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NEWS
September 14, 1995
Tomorrow, Sept. 15, the last issue of The Evening Sun will be published. It will be a souvenir edition with articles, photographs and columns on the paper's 85-year history.Home delivery subscribers of The Evening Sun will automatically begin receiving The Sun on Monday, Sept. 18.The Sun has been redesigned and expanded to better serve both our morning and evening readers. We have incorporated the most popular features of the two papers into the morning paper. A special eight-page section to be delivered with Monday morning's paper will explain the new look and the added features.
ARTICLES BY DATE
NEWS
By MICHAEL OLESKER | April 30, 2002
IT WAS a beautiful weekend in the city of Baltimore, if you don't include Anthony Brooks. He was fatally shot in his wheelchair and then buried back on Page 7 of the morning newspaper. The important news was out on Page 1, where the newest census figures showed 15,944 more people packed their bags last year and did not look back at the city, fearing they'd be turned into pillars of salt. Anton Keating noticed some of this, and wished to launch a few hundred balloons to symbolize the troubles: one balloon for each killing of the past year.
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BUSINESS
January 18, 1995
Milwaukee newspapers mergingThe Milwaukee Journal, one of the nation's largest remaining afternoon newspapers, will merge with its morning counterpart, the Milwaukee Sentinel, April 1 and publish as a morning paper, the papers' owner announced Tuesday. The combined newspaper will be named the Milwaukee Journal Sentinel.The move reflects rising newspaper production costs, primarily the cost of newsprint, as well as consumers' preference for reading morning newspapers over afternoon newspapers.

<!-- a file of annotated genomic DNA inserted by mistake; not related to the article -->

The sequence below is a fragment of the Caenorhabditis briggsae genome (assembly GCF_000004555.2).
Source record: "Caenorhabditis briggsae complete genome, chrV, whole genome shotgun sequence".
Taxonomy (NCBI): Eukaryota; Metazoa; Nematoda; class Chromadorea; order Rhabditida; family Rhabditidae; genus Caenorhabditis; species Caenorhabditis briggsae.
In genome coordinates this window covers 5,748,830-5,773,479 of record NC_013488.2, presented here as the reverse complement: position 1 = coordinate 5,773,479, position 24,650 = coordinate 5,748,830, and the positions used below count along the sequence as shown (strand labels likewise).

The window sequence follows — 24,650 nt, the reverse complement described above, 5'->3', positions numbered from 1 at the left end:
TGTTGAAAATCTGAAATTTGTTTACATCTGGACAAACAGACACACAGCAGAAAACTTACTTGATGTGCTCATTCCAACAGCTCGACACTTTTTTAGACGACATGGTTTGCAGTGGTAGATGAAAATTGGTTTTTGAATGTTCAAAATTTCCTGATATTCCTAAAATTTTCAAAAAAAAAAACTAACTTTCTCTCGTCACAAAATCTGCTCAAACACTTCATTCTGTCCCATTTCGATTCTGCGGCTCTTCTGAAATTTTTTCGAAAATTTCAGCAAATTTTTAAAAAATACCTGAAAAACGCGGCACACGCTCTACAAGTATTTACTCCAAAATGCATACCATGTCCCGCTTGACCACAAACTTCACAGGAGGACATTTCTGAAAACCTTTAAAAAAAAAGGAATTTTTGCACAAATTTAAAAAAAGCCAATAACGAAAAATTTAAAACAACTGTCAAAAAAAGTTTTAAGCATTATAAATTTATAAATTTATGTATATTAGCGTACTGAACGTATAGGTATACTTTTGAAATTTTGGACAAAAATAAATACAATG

SPORTS
By Christian Ewell and Christian Ewell,SUN STAFF | January 27, 2001
TAMPA, Fla. - Brad Jackson likes to let it all hang out. For instance, the second-year linebacker with the Ravens didn't care about tact three weeks ago, when he approached Tennessee Titans coach Jeff Fisher while waiting for a kickoff. "I told Coach, you might as well call it off - go ahead and let us go to the Super Bowl," said Jackson, who remembers Fisher telling him he had to earn it. He told his former coach that's what the Ravens came to do and, "I'll see you after we win the game."
NEWS
By Frank D. Roylance Sun Staff Writer Sun staff writers John Fairhall and Frank Langfitt contributed to this article | May 26, 1995
News that The Evening Sun will publish for the last time Sept. 15 was met yesterday with sadness and tributes, but little surprise."It's a sad day when your paper dies, even when expected," said Ernie Imhoff, who served for several weeks in 1992 as The Evening Sun's last managing editor after a long career on that paper."
NEWS
By Frank D. Roylance and Frank D. Roylance,Sun Staff Writer | September 15, 1995
The Evening Sun publishes its final editions today, a victim of changing times and failing circulation.During its 85-year lifetime, the Baltimore paper gained a national reputation for the social and political commentary of its most famous alumnus, H. L. Mencken. It won a pair of Pulitzer Prizes and helped launch the careers of many talented journalists, including biographer and author William Manchester, and broadcasters Jim McKay and Louis R. Rukeyser.Lively and irreverent in its heyday, The Evening Sun was created by the morning Sun in 1910 to challenge Baltimore's two afternoon papers, the News and the Star.
NEWS
May 5, 1996